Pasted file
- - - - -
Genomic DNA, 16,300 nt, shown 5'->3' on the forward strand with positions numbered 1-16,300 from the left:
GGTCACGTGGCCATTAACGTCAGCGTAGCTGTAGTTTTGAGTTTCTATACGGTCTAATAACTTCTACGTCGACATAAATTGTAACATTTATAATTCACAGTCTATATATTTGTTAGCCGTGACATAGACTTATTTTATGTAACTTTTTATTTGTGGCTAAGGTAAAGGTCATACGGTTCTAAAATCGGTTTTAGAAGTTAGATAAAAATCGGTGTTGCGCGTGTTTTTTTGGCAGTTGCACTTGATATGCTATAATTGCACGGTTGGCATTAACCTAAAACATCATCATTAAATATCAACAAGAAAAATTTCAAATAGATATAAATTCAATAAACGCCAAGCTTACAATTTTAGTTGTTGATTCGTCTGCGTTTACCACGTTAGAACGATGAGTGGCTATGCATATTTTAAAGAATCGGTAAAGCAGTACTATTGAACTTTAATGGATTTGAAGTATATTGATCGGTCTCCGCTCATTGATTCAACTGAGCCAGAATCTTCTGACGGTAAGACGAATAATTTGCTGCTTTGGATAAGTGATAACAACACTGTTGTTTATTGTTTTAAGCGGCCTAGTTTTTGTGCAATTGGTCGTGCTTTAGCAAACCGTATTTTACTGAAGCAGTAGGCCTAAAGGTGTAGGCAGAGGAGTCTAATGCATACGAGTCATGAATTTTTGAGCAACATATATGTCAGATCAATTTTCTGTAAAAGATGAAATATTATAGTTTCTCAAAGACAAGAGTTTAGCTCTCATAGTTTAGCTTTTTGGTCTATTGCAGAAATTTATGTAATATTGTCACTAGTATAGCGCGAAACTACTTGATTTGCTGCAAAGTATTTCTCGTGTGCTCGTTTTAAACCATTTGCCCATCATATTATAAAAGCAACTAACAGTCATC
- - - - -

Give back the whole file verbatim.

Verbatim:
Genomic DNA, 16,300 nt, shown 5'->3' on the forward strand with positions numbered 1-16,300 from the left:
GGTCACGTGGCCATTAACGTCAGCGTAGCTGTAGTTTTGAGTTTCTATACGGTCTAATAACTTCTACGTCGACATAAATTGTAACATTTATAATTCACAGTCTATATATTTGTTAGCCGTGACATAGACTTATTTTATGTAACTTTTTATTTGTGGCTAAGGTAAAGGTCATACGGTTCTAAAATCGGTTTTAGAAGTTAGATAAAAATCGGTGTTGCGCGTGTTTTTTTGGCAGTTGCACTTGATATGCTATAATTGCACGGTTGGCATTAACCTAAAACATCATCATTAAATATCAACAAGAAAAATTTCAAATAGATATAAATTCAATAAACGCCAAGCTTACAATTTTAGTTGTTGATTCGTCTGCGTTTACCACGTTAGAACGATGAGTGGCTATGCATATTTTAAAGAATCGGTAAAGCAGTACTATTGAACTTTAATGGATTTGAAGTATATTGATCGGTCTCCGCTCATTGATTCAACTGAGCCAGAATCTTCTGACGGTAAGACGAATAATTTGCTGCTTTGGATAAGTGATAACAACACTGTTGTTTATTGTTTTAAGCGGCCTAGTTTTTGTGCAATTGGTCGTGCTTTAGCAAACCGTATTTTACTGAAGCAGTAGGCCTAAAGGTGTAGGCAGAGGAGTCTAATGCATACGAGTCATGAATTTTTGAGCAACATATATGTCAGATCAATTTTCTGTAAAAGATGAAATATTATAGTTTCTCAAAGACAAGAGTTTAGCTCTCATAGTTTAGCTTTTTGGTCTATTGCAGAAATTTATGTAATATTGTCACTAGTATAGCGCGAAACTACTTGATTTGCTGCAAAGTATTTCTCGTGTGCTCGTTTTAAACCATTTGCCCATCATATTATAAAAGCAACTAACAGTCATC